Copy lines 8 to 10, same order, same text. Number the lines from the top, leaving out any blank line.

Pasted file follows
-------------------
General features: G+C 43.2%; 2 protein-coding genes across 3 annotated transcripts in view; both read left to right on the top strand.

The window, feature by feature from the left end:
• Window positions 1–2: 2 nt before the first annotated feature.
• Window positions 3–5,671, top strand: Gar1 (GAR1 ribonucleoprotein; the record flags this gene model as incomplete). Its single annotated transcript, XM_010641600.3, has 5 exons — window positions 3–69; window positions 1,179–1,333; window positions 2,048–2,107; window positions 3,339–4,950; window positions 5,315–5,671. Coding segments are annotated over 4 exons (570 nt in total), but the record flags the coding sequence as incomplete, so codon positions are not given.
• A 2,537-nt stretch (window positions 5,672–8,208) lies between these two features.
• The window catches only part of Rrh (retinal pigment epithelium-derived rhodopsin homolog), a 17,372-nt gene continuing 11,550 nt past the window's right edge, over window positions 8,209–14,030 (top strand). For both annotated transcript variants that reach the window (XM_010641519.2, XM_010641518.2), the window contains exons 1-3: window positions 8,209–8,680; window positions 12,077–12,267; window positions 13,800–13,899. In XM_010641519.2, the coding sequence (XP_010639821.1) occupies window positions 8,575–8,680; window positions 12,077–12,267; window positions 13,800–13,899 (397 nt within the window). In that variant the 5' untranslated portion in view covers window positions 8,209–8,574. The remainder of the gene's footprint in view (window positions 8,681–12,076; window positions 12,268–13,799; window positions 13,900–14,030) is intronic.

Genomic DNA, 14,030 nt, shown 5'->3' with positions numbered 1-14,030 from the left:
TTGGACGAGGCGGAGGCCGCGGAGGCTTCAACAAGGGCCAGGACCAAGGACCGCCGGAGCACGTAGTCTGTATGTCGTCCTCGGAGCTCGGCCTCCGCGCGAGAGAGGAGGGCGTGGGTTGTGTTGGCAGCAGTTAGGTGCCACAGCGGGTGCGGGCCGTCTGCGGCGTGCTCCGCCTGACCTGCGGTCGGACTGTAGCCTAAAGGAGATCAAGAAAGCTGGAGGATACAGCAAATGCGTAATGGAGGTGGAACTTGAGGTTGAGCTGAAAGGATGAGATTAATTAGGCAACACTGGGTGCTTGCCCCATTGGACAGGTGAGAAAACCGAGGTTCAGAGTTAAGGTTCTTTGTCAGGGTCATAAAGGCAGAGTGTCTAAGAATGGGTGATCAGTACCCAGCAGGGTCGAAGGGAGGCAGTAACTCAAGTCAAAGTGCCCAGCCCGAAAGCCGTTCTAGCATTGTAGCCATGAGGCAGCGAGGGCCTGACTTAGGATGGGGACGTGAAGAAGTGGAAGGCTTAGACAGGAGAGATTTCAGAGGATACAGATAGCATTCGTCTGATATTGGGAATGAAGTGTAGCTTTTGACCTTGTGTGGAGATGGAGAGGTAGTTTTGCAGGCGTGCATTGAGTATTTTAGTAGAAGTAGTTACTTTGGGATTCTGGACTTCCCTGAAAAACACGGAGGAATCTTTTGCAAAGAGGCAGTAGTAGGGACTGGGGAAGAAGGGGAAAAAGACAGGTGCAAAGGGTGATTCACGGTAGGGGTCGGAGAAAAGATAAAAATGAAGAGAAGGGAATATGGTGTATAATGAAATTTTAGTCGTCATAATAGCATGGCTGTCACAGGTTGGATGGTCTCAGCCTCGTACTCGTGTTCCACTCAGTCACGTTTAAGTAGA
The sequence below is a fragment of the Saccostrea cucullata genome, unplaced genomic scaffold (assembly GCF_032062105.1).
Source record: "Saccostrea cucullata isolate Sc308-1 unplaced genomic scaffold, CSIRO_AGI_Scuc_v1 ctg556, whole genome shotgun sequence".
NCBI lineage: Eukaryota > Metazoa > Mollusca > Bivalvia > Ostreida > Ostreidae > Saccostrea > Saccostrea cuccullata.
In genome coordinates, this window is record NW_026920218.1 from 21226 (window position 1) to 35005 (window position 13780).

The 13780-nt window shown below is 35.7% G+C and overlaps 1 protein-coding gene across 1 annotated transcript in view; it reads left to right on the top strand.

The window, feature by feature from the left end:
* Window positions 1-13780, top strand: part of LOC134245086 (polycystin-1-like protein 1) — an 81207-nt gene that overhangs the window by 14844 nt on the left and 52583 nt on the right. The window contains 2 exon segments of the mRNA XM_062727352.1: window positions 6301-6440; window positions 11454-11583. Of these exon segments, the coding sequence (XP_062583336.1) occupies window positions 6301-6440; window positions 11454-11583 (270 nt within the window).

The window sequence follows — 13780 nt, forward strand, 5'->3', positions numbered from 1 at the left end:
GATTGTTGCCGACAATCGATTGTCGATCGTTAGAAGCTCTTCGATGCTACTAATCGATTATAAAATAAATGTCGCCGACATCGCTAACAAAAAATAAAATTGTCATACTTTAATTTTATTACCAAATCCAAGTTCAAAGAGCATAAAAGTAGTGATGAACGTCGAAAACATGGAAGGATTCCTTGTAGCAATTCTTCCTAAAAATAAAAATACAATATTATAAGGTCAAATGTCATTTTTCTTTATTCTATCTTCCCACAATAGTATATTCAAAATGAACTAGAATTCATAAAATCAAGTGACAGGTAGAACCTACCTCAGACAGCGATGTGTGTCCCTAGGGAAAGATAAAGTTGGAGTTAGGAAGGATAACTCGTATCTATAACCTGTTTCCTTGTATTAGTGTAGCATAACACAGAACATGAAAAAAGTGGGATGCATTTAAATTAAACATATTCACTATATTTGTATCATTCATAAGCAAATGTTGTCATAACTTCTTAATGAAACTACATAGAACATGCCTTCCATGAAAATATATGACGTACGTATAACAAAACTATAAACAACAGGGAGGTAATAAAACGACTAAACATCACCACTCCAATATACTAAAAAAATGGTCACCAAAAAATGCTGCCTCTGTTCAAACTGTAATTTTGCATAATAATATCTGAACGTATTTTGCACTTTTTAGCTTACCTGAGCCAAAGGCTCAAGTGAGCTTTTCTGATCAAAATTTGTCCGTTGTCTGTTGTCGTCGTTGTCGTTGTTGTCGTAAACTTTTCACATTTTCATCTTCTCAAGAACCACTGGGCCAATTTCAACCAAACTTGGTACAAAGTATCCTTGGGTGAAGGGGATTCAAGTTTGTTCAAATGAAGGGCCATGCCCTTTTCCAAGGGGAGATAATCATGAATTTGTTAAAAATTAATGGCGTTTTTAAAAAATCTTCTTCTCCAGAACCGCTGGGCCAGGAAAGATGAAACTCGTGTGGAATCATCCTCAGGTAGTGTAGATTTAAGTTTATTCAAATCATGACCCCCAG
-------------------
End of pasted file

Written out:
TTGGACGAGGCGGAGGCCGCGGAGGCTTCAACAAGGGCCAGGACCAAGGACCGCCGGAGCACGTAGTCTGTATGTCGTCCTCGGAGCTCGGCCTCCGCGCGAGAGAGGAGGGCGTGGGTTGTGTTGGCAGCAGTTAGGTGCCACAGCGGGTGCGGGCCGTCTGCGGCGTGCTCCGCCTGACCTGCGGTCGGACTGTAGCCTAAAGGAGATCAAGAAAGCTGGAGGATACAGCAAATGCGTAATGGAGGTGGAACTTGAGGTTGAGCTGAAAGGATGAGATTAATTAGGCAACACTGGGTGCTTGCCCCATTGGACAGGTGAGAAAACCGAGGTTCAGAGTTAAGGTTCTTTGTCAGGGTCATAAAGGCAGAGTGTCTAAGAATGGGTGATCAGTACCCAGCAGGGTCGAAGGGAGGCAGTAACTCAAGTCAAAGTGCCCAGCCCGAAAGCCGTTCTAGCATTGTAGCCATGAGGCAGCGAGGGCCTGACTTAGGATGGGGACGTGAAGAAGTGGAAGGCTTAGACAGGAGAGATTTCAGAGGATACAGATAGCATTCGTCTGATATTGGGAATGAAGTGTAGCTTTTGACCTTGTGTGGAGATGGAGAGGTAGTTTTGCAGGCGTGCATTGAGTATTTTAGTAGAAGTAGTTACTTTGGGATTCTGGACTTCCCTGAAAAACACGGAGGAATCTTTTGCAAAGAGGCAGTAGTAGGGACTGGGGAAGAAGGGGAAAAAGACAGGTGCAAAGGGTGATTCACGGTAGGGGTCGGAGAAAAGATAAAAATGAAGAGAAGGGAATATGGTGTATAATGAAATTTTAGTCGTCATAATAGCATGGCTGTCACAGGTTGGATGGTCTCAGCCTCGTACTCGTGTTCCACTCAGTCACGTTTAAGTAGA
The sequence below is a fragment of the Saccostrea cucullata genome, unplaced genomic scaffold (assembly GCF_032062105.1).
Source record: "Saccostrea cucullata isolate Sc308-1 unplaced genomic scaffold, CSIRO_AGI_Scuc_v1 ctg556, whole genome shotgun sequence".